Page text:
Jason Bettinger Oct 28, 2013

Innovation in the Omnichannel Model

Why are so many banks struggling to adapt quickly to the trends driving the need for massive transformation in their business? The pressures of dealing with increased competition, operating with limited budgets and the need to enhance capabilities in order to establish and maintain strong relationships with their customers are just a few contributing factors. In addition, historic banking infrastructure and applications have restricted agility and banks’ ability to change. The bar has also been raised with regards to consumers’ expectations. For banks to compete and successfully combat these challenges, they must innovate and quickly incorporate those innovations into every channel in which they operate.

Capabilities necessary to enable the omnichannel delivery model and the unified workspace will be essential. These capabilities shape where and how work is done, how resources are allocated and positioned, geographic expansion, how customer points of presence are designed and staffed and workplace configuration. These capabilities will offer new ways to engineer banks’ service delivery models that are critical to delivering the personalized customer experience now expected. It is clear that organizations that find ways to efficiently develop and implement the right capabilities will be the highly productive and cost-effective operations that thrive.

Changes Needed

For most banks to do so, however, will require a change in mindset, as well as changes to existing business and operational models that may have been anchored in a previous time, when many of the technical capabilities available today did not exist. Consider, for example, an executive team working to establish a delivery strategy in a market with both established and new competitors. Here are a few questions for them to ponder:

  • How should the team shape and structure the organization, operating model and sales and service delivery system so that the bank will successfully compete now and in the future with the established competition?
  • What should the bank offer in terms of products and services that would drive a superior, clearly differentiated customer experience to the point where more customers move their business to the bank?
  • What are factors that should influence and guide the bank’s organizational structure? Also, what technical capabilities would be essential now and in the future to win market share and enable cost-effective expansion and growth?
  • What choices should banks make in terms of allocating and locating critical knowledge experts to drive a differentiated level of service and simultaneously achieve high productivity and the requisite level of profitability?
  • What infrastructure and applications should be owned and operated within the organization, and which should be outside and managed by others?

Given the rapid changes to the technical and business environment, these decisions need to be made with a long-term view. They should result in new capabilities, technologies and services that configure the business and operating model to be more agile, cost-effective and with the capabilities to deliver more value to clients.

Innovation in the omnichannel model will need to be focused on maintaining customer satisfaction levels with each customer interaction. It will be driven by monitoring and analyzing continuous customer feedback and business results. A critical capability will be to enable technology that provides the right expertise at all points of interaction with customers at any time.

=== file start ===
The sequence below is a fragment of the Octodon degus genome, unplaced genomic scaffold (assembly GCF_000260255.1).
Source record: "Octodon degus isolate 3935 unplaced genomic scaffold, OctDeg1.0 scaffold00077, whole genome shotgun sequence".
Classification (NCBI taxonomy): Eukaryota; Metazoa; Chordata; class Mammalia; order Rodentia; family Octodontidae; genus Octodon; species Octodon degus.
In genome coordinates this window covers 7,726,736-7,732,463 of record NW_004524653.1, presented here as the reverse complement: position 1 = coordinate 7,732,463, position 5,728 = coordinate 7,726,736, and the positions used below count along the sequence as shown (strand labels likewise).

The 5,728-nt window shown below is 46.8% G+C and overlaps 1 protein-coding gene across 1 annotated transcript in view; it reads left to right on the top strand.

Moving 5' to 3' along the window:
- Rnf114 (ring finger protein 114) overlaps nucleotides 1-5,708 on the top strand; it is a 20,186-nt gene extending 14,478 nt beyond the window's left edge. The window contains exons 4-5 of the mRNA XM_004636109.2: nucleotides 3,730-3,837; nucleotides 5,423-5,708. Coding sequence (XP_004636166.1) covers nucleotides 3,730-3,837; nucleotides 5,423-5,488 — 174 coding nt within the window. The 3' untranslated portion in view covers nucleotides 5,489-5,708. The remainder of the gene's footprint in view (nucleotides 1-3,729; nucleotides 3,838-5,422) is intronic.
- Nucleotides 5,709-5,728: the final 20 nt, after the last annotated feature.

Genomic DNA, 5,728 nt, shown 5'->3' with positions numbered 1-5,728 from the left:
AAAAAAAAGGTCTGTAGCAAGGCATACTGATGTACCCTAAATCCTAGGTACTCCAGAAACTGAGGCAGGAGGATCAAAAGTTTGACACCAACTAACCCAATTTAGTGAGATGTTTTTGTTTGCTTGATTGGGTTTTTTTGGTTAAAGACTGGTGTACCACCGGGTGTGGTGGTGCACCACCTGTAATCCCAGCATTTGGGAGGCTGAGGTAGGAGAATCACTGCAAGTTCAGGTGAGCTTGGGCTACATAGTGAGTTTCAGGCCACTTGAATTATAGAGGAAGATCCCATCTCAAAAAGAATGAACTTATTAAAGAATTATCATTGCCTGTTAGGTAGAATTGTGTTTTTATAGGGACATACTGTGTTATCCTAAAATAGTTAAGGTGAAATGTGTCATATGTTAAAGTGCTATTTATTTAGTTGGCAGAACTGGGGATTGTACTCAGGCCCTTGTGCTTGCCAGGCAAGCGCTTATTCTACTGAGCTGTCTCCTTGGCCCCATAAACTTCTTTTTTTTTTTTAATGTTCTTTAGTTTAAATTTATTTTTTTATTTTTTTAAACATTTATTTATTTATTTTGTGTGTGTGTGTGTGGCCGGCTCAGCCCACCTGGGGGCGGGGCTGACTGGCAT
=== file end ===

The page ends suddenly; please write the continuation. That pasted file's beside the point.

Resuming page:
This can be achieved through an omnichannel platform for both customers and employees that supports video integration and a unified workspace. The ultimate goal is to make the full range of products, services, and expertise offered by an institution available to customers anywhere and at any time.

Innovation is a process, it will take place in phases and adjustments will need to be made along the way. A measurement methodology that includes success criteria allows the right adjustments to be made throughout the process. Without proper measurements in place, pilot times are extended, limiting banks’ abilities to make definitive decisions, extending the innovation process and preventing the bank from delivering to customer expectations and achieving high-levels of customer satisfaction.

Enabling all of the aforementioned capabilities will increase the speed and agility of bank operations, create higher levels of customer satisfaction, enable significant leverage of resources and assets and facilitate rapid/cost-effective growth. The good news is that the capabilities required to make this all possible exist and are available today. The keystone will be how organizations can leverage their innovation process to incorporate these capabilities into their omnichannel business model, applications, and infrastructure.

We may someday have systems and applications that could largely automate our ability to deliver new innovation and the perfect customer experience, especially across channels. But banks can’t afford to wait for that day. They need to delight customers during every interaction today and demonstrate innovation that counters the lingering perceptions of banks as being slow-moving, impersonal corporations.

Mr. Bettinger is industry lead - banking, Americas Customer Value Acceleration, with San Jose, Calif. -based Cisco Systems Inc. He can be reached at jbetting@cisco.com.

 

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